Mexico remembers the dead in such a gruesome and beautiful way …
With a motley parade in the capital, the celebrations for “Día de Muertos” (“Day of the Dead”) started. Hundreds of people in disguise danced and made music through the center of Mexico City on Sunday, honoring the 288,000 corona deaths that Mexico has recorded since the pandemic broke out this year.
During the eerily beautiful spectacle, the participants wore skull motifs painted on their faces, creepy masks or skeleton costumes. Various motifs from traditional as well as popular Mexican culture were represented.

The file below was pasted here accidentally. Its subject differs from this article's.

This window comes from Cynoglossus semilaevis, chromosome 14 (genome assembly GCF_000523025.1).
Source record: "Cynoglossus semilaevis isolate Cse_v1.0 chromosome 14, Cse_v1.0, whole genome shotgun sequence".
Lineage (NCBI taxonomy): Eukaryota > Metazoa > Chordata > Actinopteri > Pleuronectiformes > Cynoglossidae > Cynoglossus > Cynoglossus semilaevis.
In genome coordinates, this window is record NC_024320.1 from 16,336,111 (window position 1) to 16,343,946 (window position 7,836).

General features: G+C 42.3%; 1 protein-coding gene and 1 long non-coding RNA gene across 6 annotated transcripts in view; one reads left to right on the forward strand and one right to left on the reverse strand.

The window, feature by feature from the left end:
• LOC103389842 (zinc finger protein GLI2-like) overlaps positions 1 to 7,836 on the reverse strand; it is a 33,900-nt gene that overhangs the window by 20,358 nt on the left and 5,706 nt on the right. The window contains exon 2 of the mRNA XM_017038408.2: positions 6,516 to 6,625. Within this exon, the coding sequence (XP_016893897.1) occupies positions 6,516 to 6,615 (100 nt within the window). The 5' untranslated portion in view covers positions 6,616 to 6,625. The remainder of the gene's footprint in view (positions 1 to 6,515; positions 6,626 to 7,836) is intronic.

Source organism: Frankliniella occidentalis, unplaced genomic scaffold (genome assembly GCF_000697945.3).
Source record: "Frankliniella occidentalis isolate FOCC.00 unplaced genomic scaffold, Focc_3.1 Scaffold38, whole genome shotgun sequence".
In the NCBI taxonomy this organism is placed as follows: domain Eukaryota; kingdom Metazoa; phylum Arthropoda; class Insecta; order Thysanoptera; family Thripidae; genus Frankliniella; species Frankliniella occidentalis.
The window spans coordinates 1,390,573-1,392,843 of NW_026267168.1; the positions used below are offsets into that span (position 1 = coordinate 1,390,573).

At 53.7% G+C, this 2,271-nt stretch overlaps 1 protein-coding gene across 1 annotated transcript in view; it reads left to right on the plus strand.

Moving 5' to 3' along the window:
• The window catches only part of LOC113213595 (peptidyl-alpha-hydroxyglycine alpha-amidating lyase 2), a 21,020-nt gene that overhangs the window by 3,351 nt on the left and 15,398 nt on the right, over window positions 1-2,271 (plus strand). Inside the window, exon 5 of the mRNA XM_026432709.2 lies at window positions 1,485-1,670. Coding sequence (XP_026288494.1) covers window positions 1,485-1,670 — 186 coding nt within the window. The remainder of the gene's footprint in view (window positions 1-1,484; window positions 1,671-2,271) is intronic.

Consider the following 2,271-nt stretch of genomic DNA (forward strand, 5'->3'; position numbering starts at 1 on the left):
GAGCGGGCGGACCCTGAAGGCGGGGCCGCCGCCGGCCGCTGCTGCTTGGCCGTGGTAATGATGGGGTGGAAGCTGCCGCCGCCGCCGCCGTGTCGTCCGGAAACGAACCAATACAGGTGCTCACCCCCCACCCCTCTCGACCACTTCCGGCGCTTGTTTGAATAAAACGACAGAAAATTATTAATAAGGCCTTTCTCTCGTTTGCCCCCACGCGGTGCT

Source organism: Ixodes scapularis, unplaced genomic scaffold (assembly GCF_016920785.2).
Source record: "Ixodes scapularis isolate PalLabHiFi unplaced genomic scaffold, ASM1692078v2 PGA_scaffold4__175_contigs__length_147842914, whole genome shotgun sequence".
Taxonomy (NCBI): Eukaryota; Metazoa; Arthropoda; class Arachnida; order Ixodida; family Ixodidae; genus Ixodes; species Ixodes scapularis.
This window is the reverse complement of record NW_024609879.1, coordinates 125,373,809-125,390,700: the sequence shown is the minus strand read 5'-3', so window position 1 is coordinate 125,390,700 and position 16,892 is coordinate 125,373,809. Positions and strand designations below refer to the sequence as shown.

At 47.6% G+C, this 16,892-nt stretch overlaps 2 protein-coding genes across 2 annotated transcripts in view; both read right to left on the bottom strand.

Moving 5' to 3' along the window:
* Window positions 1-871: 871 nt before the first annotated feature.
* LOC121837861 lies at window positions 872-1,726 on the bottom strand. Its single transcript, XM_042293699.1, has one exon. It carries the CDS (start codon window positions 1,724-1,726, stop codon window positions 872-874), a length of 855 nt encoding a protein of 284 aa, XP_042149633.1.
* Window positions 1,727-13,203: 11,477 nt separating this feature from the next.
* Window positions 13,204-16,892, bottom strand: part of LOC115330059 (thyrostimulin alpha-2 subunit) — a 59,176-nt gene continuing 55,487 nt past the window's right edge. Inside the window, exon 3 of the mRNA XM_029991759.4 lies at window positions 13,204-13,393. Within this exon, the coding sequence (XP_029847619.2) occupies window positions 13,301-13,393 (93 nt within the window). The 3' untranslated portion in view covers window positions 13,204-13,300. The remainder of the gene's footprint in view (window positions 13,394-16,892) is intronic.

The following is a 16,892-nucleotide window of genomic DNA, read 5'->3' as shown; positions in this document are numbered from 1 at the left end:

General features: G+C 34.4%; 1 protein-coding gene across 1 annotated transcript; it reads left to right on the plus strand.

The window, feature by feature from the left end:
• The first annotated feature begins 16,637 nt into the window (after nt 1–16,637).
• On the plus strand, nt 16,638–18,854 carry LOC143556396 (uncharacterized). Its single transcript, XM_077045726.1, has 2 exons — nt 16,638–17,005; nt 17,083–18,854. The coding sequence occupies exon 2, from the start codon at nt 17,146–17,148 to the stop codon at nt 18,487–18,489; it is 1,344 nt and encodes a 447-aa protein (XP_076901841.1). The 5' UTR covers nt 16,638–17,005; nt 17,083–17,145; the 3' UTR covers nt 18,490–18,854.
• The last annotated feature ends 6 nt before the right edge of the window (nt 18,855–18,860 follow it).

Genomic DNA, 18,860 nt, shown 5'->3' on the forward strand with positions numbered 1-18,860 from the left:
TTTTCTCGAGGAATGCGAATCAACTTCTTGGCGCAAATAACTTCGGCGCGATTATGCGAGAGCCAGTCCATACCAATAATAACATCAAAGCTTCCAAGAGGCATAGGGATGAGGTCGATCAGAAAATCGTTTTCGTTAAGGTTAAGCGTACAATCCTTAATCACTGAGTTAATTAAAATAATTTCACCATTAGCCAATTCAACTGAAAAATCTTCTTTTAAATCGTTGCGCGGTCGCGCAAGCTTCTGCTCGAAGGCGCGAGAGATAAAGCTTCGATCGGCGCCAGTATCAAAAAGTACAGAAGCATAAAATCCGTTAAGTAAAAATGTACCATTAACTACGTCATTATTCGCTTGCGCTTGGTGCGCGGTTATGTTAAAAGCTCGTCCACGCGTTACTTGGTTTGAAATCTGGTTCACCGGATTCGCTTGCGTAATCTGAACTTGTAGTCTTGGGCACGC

The parade in Mexico City has only been held annually in the run-up to the holiday since 2016. It is modeled on a move that was seen in the James Bond film “Specter” from 2015.
The “Día de Muertos” is celebrated every year on All Saints ‘Day and All Souls’ Day. As in other Catholic regions of the world, the dead are remembered – mostly at the graves of deceased relatives. In Mexico, the tradition is mainly cultivated in the indigenous communities.
It is believed that the souls of family members come to visit on these days from the afterlife. Altars are set up at home and decorated with flowers, candles, photos, religious signs, food and drink.
Because of the corona pandemic, the parade was canceled last year. So far, around 46 percent of Mexico’s 126 million inhabitants have been fully vaccinated against the coronavirus. Most of the crowded spectators on Sunday wore mouth and nose protection.